Then, without changing the styling, we changed the shooting angle. Now the monstera and the window were behind Ali’s back. However, I ran out of light on her face, so the LED20 lamp became my main light. I changed its temperature dye to 2700K, so that it was agreed with the world, thanks to get yet another effect – warm light on the face and cool on the outside. Of course, I topped the whole thing off with smoke, which in a way became the theme of the shoot. Exposure parameters all the time oscillated around ISO800, f/2, 1/160s.

Curtains play first fiddle

At Hedonist Hair, part of the salon is hidden behind thick satin curtains of furious orange. They had to be in the photos! Alla wore another sequined dress in strong purple. And after airing out the room, I started thinking about the light. I came to the conclusion that a light that would mimic stage spotlights would work best. So I used the same set that stood outside the rest of the time and created the atmosphere of the place – it was a 2000D BiColor lamp with a fresnel. I set the proper focus of the light and started shooting.

Here the continuous light showed both its advantage and disadvantage. I could control the position of the lamp and the model in real time, because I could see exactly how the light was shining, but the disadvantage was that I couldn’t use more power to keep Ala from squinting. My exposure parameters were ISO400, f/2.8 and 1/160 sec, and I would have preferred to use f/5.6, 1/200s and ISO100, which would have been possible only with flash. However, this doesn’t mean that I’m not satisfied with the photos, on the contrary! After the first pictures, I noticed that what is out of the light is lost in too deep a shadow. Here, however, the LED1000 lamp, which was mainly used to illuminate me for video footage, came to my aid. I increased its power and bounced the light off the gray wall, so the shadow was still deep, but not as much, I after the first shots. The light was ready, so my job was just to work with the model and vary the frames. We are finishing the session!

A few words at the end

As you can see, LED lights are not only suitable for filming, but they do equally well in photography. It all depends on the needs and intention of the shoot. Here, the continuous light from GlareOne was ideal mainly due to its ability to adjust color temperature and battery power – two powerful features in the LED2000D BiColor. However, it’s not only the technical aspects that matter here, as it’s really all about the idea and proper execution. Even having such an interior, but coming there in the daytime with a reporter’s lamp and a model in jeans and a white T-shirt – it would have no right to succeed. In such sessions, every element is important – the idea, the right model, styling and skillful handling of light. When it all plays out, good results are guaranteed!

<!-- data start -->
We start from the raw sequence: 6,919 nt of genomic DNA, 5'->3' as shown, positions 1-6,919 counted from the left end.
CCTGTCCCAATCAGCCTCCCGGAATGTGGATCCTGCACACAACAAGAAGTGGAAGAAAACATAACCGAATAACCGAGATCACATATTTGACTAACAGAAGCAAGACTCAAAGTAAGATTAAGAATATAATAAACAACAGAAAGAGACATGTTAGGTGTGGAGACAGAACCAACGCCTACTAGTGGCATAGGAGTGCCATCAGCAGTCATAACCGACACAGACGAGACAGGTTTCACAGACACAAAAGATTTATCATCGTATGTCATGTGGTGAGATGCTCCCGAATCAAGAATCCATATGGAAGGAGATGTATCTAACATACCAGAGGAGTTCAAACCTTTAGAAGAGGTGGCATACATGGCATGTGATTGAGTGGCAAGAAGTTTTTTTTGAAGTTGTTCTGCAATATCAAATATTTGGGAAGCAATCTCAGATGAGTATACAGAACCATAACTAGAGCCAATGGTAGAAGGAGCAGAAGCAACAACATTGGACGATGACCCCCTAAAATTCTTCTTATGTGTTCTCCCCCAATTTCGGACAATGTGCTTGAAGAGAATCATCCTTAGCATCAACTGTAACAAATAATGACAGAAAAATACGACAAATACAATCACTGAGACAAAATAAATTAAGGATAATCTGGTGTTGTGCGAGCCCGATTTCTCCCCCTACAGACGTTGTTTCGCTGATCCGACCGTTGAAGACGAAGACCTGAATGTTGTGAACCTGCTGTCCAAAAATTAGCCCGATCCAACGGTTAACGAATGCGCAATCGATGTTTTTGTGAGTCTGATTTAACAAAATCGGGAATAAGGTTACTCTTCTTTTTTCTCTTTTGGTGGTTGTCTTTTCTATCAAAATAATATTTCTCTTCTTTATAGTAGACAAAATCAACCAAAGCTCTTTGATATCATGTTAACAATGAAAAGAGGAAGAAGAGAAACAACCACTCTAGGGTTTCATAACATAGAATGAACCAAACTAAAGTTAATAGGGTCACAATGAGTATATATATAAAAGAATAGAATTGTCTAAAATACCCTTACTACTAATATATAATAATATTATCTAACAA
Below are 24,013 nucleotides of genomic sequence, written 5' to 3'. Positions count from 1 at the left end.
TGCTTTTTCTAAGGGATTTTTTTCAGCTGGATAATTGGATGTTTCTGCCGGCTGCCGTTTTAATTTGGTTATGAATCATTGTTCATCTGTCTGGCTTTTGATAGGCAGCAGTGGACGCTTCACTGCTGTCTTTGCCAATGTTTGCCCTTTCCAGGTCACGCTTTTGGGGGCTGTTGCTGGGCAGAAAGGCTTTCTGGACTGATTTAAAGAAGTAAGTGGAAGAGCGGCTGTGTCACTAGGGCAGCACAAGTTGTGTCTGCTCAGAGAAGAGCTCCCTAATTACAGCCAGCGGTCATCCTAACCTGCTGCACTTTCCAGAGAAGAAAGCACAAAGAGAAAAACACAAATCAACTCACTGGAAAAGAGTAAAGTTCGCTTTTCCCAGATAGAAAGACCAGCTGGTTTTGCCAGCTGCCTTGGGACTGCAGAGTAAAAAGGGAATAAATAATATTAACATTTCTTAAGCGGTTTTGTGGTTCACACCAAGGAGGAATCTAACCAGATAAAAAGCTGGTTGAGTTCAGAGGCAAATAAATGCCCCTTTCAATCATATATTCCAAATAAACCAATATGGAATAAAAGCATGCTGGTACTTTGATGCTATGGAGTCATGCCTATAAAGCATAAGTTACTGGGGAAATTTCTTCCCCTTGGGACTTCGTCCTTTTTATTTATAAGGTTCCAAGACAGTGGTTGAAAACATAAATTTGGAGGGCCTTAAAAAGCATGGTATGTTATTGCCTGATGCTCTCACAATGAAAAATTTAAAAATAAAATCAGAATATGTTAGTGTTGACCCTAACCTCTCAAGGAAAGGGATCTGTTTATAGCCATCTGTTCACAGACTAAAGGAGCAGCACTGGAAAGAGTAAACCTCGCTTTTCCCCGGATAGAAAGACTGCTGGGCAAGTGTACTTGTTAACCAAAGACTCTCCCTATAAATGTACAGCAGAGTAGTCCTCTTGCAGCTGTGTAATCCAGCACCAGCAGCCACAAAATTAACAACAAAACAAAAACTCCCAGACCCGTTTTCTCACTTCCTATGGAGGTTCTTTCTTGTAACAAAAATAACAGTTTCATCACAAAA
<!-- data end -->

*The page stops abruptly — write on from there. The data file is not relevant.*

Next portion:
Jakub Kaźmierczyk – Profile

My name is Kuba Kaźmierczyk and I have been professionally engaged in photography for over 10 years. It’s something that accompanies me every day during my sessions, but also in my free time. I strive to be a versatile photographer, which is why my portfolio includes photos from various fields of photography. Commercially, I mainly work with companies creating photos for advertising campaigns. I have worked for companies such as Renault, Dacia, Lexus, Grycan, Pizza Hut, KFC, Burger King, Eurobank, Shopee, Acer, Olympus, and many others. I photograph interiors, products, people, and culinary subjects. After hours, I indulge in portrait and fashion photography – it gives me the most pleasure and satisfaction, especially when creating thoughtful sessions with interesting stylizations. I increasingly reach for analog cameras, which make me feel like I’m returning to the roots. I like to challenge myself and try new things – underwater and drone photography, for example. During my numerous trips, I observe the bustling life of the city, photograph landscapes, food, and the local community.

My second area of activity is photographic education, both live and online. I actively manage social media, record videos for my YouTube channel, and engage in preparing training materials for the platform. Recently, I’ve been developing the photographic path of the platform, a community of photographers, where I create numerous photographic guides. I also conduct live streams, during which I do sessions, edit photos, and provide business advice.

I also collaborate with many companies in the photography industry, leaders in their fields. Mutual support and appreciation of my work are extremely important to me, and thanks to it, I can prepare materials from photo sessions and demonstrate the practical use of equipment. I collaborate, of course, with Peak Design, as well as brands such as GlareOne, Canon, OM-System, Eizo, Wacom, Manfrotto, Acer, Nvidia, WD, Sandisk.